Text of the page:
The project

This website has been developed as part of the final examination for the Computational Graphic course. I developed a 3D Model - which you can observe in the Gallery section - based on the project designed by Andrea Palladio.
The final building somehow differs from what Palladio had designed, so I referred to the pictures of the villa as well, in order to make it as similar as I could to the real thing. To model the villa, I decided to decompose it in smaller parts, such as the basement, the exterior walls, the interior parts and the roof. I tried to take advantage of the symmetry of the building itself but had to find a compromise between elegant practical code and performance issues, so only the basement has been realised exploiting the symmetries with respect to the x and y axis.
Feel free to move to the next sections to learn more about this wonderful villa.

Two names one beauty

Villa La Rotonda is a Renaissance villa just outside Vicenza, northern Italy, designed by Andrea Palladio. The proper name is Villa Almerico Capra. The name "Capra" derives from the Capra brothers, who completed the building after it was ceded to them in 1591. Like the readers who have visited might have understood by now, the name La Rotonda refers to its central circular hall with its dome.

Design

The site selected was a hilltop just outside the city of Vicenza. Unlike some other Palladian villas, the building was not designed from the start to accommodate a working farm. This sophisticated building was designed for a site which was, in modern terminology, "suburban". Palladio classed the building as a "palazzo" rather than a villa.

The design is for a completely symmetrical building having a square plan with four facades, each of which has a projecting portico. The whole is contained within an imaginary circle which touches each corner of the building and centres of the porticos. Each portico has steps leading up, and opens via a small cabinet or corridor to the circular domed central hall. This and all other rooms were proportioned with mathematical precision according to Palladio's own rules of architecture which he published in the Quattro Libri dell'Architettura.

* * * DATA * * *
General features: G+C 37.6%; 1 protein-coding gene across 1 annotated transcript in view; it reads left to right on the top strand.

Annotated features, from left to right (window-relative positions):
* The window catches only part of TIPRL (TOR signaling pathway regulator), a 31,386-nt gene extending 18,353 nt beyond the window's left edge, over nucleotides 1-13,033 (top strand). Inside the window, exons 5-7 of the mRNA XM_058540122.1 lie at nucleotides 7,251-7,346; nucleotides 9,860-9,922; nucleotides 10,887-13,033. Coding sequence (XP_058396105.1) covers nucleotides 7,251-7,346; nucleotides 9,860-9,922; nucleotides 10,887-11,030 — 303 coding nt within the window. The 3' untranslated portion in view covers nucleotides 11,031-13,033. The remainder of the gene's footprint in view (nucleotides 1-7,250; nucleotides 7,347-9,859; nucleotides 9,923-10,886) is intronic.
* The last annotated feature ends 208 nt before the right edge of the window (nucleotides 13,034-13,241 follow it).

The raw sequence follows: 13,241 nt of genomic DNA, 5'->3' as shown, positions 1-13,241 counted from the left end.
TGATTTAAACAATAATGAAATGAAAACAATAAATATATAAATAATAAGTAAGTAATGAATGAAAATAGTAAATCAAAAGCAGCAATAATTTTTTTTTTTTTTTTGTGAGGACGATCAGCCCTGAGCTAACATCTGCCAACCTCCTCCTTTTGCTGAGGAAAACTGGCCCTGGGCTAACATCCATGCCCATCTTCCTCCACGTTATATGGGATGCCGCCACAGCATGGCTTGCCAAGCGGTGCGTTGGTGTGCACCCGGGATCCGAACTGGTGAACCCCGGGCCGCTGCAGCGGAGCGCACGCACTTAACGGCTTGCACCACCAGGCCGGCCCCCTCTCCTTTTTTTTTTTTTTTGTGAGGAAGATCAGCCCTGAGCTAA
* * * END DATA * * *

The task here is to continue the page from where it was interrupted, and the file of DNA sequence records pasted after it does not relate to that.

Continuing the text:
The design reflected the humanist values of Renaissance architecture. In order for each room to have some sun, the design was rotated 45 degrees from each cardinal point of the compass. Each of the four porticos has pediments graced by statues of classical deities. The pediments were each supported by six Ionic columns. Each portico was flanked by a single window. All principal rooms were on the second floor or piano nobile.

Changes and continuities

Building began in 1567. Palladio, and the owner, Paolo Almerico, a priest who commitioned it in 1565, were not to see the completion of the villa. Palladio died in 1580 and a second architect, Vincenzo Scamozzi, was employed by the new owners, the Capra brothers, to oversee the completion.

One of the major changes he made to the original plan was to modify the two-storey centre hall. Palladio had intended it to be covered by a high semi-circular dome but Scamozzi designed a lower dome with an oculus (intended to be open to the sky) inspired by the Pantheon in Rome.
The dome was ultimately completed with a cupola.

Inside

The interior design of the Villa was to be as wonderful, if not more so, than the exterior. Alessandro and Giovanni Battista Maganza and Anselmo Canera were commissioned to paint frescoes in the principal salons. Among the four principal salons on the piano nobile are the West Salon (also called the Holy Room, because of the religious nature of its frescoes and ceiling), and the East Salon, which contains an allegorical life story of the first owner Paolo Almerico, his many admirable qualities portrayed in fresco. The highlight of the interior is the central, circular hall, surrounded by a balcony and covered by the domed ceiling; it soars the full height of the main house up to the cupola, with walls decorated in trompe l'oeil. Abundant frescoes create an atmosphere that is more reminiscent of a cathedral than the principal salon of a country house.

The art of the harmony

The Villa was designed to be in perfect harmony with the landscape. Thus, while the house appears to be completely symmetrical, it actually has certain deviations, designed to allow each facade to complement the surrounding landscape and topography. Hence there are variations in the facades, in the width of steps, retaining walls, etc. In this way, the symmetry of the architecture allows for the asymmetry of the landscape, and creates a seemingly symmetrical whole. The landscape is a panoramic vision of trees and meadows and woods, with the distant Vicenza on the horizon.

Like other works by Palladio in Vicenza and the surrounding area, the building is conserved as part of the World Heritage Site "City of Vicenza and the Palladian Villas of the Veneto".